Age 14 to 16 Challenge Level:

First of all, pick the number of times a week that you would like to eat chocolate. Multiply this number by 2... Problem Solving, Using and Applying and Functional Mathematics

Age 5 to 18 Challenge Level:

Problem solving is at the heart of the NRICH site. All the problems give learners opportunities to learn, develop or use mathematical concepts and skills. Read here for more information. Escalator

Age 14 to 16 Challenge Level:

At Holborn underground station there is a very long escalator. Two people are in a hurry and so climb the escalator as it is moving upwards, thus adding their speed to that of the moving steps. . . . Cushion Ball

Age 16 to 18 Challenge Level:

The shortest path between any two points on a snooker table is the straight line between them but what if the ball must bounce off one wall, or 2 walls, or 3 walls? Concrete Calculation

Age 14 to 16 Challenge Level:

The builders have dug a hole in the ground to be filled with concrete for the foundations of our garage. How many cubic metres of ready-mix concrete should the builders order to fill this hole to. . . . Logic, Truth Tables and Switching Circuits

Age 11 to 18

Learn about the link between logical arguments and electronic circuits. Investigate the logical connectives by making and testing your own circuits and record your findings in truth tables. Population Dynamics - Part 2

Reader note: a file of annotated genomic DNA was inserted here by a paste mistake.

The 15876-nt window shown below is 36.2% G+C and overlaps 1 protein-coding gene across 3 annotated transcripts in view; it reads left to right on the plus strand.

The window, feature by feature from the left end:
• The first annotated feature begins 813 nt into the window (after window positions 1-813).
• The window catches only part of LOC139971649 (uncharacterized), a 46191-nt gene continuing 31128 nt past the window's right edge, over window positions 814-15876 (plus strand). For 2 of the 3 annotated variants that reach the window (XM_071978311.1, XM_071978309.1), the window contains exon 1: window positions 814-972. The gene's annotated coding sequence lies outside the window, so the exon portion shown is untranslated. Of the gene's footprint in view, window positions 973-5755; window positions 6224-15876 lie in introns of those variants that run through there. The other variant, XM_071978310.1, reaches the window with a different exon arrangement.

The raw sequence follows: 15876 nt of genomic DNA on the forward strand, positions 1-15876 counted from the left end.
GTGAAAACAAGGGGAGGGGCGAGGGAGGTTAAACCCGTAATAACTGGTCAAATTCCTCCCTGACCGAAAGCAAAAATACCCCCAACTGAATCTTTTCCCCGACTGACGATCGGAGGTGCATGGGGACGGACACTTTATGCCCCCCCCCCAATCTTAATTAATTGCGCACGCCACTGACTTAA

Age 16 to 18 Challenge Level:

Second in our series of problems on population dynamics for advanced students. Rocking Chairs, Railway Games and Rayboxes

Age 5 to 18

In this article for teachers, Alan Parr looks at ways that mathematics teaching and learning can start from the useful and interesting things can we do with the subject, including. . . . Scratch Cards

Age 14 to 16 Challenge Level:

To win on a scratch card you have to uncover three numbers that add up to more than fifteen. What is the probability of winning a prize? Bird-brained

Age 16 to 18 Challenge Level:

How many eggs should a bird lay to maximise the number of chicks that will hatch? An introduction to optimisation. Pdf Stories

Age 16 to 18 Challenge Level:

Invent scenarios which would give rise to these probability density functions. Population Dynamics

Age 16 to 18 Challenge Level: